A rare, aggressive carcinoma, bile duct cancer is typically found in males over 70 years old. Since Victoria is young, healthy, and does not have other risk factors, there is little data on why this developed within her body and her prognosis has thus far been described as unknown, with doctors taking things week by week. Presenting itself in an especially aggressive format within her system (when discovered, the tumor was larger than her entire liver and growing 1 gram per day), Victoria is not a candidate for surgery or radiation at this time and has instead started intense chemotherapy that did not even allow her to leave the hospital for Mateo’s first birthday.
However, the chemotherapy is not the only fight Victoria is facing. There have been days where is seems like her entire body is conspiring against her. One night during her second week in the hospital, Victoria’s heart rate went up to 250 beats per minute, causing her to be rushed into ICU for some time. A stint, which was put in place to enable her body to properly move bile, caused her tremendous pain and led to her contracting pancreatitis, which required her chemotherapy to halt until she was able to heal. During the first night of a separate 72 hour chemotherapy treatment, she developed a rash, causing them to pause the medication once again. The large size of her tumor has created pressure on Victoria’s lungs, leading her to contract pneumonia since her diagnosis. Throughout this all, pictures still show Victoria alongside her family smiling. While the path in her life has changed from a stroll to a fight, Victoria has dedicated herself to making the best of what she has been dealt.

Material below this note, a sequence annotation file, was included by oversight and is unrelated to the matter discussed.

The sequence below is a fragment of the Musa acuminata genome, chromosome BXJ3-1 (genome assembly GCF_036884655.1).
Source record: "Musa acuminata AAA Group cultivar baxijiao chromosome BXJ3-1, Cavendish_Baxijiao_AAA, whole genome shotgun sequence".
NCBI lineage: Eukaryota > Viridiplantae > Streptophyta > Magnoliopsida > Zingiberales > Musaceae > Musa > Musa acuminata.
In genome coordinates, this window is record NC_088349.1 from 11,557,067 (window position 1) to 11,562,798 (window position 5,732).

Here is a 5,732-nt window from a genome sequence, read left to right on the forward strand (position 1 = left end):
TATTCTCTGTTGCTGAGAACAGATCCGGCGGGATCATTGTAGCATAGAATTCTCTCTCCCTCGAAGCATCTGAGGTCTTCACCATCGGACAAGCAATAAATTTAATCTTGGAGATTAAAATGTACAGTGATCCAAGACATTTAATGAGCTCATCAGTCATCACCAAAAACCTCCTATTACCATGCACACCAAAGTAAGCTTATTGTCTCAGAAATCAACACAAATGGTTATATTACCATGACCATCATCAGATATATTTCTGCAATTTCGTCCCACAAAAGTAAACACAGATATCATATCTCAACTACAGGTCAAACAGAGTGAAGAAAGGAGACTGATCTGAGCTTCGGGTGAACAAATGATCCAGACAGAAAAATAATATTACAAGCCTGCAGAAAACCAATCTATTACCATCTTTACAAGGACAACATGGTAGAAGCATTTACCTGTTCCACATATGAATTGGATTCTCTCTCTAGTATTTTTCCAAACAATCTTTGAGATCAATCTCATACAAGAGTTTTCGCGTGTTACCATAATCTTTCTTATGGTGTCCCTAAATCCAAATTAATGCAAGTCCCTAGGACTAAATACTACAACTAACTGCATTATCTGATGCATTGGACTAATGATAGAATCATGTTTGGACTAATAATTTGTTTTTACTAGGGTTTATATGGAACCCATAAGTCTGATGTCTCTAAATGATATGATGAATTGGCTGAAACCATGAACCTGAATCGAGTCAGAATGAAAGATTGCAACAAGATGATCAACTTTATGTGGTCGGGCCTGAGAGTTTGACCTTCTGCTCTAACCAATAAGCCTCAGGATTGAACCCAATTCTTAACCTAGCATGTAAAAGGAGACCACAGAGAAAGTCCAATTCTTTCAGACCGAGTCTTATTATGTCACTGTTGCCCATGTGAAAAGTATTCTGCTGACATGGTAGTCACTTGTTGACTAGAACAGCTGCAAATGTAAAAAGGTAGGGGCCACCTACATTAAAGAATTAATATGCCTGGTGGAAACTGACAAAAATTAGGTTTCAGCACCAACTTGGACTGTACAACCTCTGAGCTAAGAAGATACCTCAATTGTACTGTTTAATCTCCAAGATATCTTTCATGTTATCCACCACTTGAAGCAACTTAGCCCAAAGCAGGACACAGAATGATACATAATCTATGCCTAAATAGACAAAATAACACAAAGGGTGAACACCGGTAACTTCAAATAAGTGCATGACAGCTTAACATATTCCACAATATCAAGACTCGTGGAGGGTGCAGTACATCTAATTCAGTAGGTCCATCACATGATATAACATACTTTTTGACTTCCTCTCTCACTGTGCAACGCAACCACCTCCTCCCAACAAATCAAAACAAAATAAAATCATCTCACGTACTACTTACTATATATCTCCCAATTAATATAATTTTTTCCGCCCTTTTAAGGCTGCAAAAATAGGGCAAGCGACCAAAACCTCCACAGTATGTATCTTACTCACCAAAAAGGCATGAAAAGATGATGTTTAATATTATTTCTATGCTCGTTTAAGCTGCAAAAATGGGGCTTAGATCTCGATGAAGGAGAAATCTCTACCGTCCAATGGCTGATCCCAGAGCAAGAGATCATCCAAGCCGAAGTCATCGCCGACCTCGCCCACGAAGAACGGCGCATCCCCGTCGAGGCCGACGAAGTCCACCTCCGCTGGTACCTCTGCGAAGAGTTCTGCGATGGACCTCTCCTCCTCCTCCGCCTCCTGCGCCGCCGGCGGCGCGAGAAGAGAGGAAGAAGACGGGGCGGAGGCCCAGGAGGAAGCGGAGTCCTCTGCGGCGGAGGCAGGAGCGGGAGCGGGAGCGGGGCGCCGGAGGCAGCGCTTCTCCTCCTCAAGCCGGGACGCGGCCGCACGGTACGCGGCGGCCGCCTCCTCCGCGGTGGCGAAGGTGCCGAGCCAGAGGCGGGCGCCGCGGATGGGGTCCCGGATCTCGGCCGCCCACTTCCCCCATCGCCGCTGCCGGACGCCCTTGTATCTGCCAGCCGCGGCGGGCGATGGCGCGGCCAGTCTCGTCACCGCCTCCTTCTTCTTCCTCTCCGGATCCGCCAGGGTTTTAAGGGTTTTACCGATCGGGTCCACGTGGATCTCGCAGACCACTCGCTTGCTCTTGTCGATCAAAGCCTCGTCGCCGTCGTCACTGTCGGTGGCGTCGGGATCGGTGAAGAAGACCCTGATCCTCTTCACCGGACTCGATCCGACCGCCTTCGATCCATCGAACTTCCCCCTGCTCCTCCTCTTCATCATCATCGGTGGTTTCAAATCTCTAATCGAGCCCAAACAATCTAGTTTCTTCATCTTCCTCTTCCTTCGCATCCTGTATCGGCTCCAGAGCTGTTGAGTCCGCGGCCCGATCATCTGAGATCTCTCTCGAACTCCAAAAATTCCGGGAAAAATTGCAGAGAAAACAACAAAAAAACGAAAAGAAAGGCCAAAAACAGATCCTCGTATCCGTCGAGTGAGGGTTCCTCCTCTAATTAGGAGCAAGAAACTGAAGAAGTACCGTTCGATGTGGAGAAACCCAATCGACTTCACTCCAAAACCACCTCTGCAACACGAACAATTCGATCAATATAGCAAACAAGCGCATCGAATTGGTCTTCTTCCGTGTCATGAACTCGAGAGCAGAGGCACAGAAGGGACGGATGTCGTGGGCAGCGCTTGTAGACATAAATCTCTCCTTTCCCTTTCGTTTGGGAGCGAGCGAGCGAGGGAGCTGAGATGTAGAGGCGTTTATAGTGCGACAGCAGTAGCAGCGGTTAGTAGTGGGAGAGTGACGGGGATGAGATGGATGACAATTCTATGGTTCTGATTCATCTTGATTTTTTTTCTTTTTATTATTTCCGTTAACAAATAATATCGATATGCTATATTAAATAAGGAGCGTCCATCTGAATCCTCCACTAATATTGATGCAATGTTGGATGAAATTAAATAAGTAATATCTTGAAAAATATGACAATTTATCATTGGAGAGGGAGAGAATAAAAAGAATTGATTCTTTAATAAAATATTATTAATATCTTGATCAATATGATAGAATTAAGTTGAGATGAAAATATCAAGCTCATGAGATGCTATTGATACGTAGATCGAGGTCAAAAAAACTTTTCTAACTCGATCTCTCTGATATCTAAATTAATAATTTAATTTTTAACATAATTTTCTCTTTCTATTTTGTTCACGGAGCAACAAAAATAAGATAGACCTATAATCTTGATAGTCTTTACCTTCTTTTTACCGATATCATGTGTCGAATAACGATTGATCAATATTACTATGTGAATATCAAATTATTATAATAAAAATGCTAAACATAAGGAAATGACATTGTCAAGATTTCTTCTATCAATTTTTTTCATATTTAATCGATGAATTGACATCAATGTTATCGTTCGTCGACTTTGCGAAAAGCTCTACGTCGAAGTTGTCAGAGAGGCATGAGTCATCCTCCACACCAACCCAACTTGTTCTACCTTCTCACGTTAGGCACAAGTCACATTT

To say this has taken a toll on her family and on Victoria is an understatement. One year ago they would have never imagined they would be in this position. Her husband and mother have made sure that she has not spent a single night in the hospital alone in the past 6 weeks. The oncology unit does not allow visitors under the age of 12, so when Victoria wants time with her son, she has to go to a special family visiting area. Victoria has rarely spoken her fears, but she doesn’t have to. Anyone who is a mother can already imagine the thoughts that undoubtedly go through her mind and know her motivation as she fights this so bravely. Be the Best Part of This Fight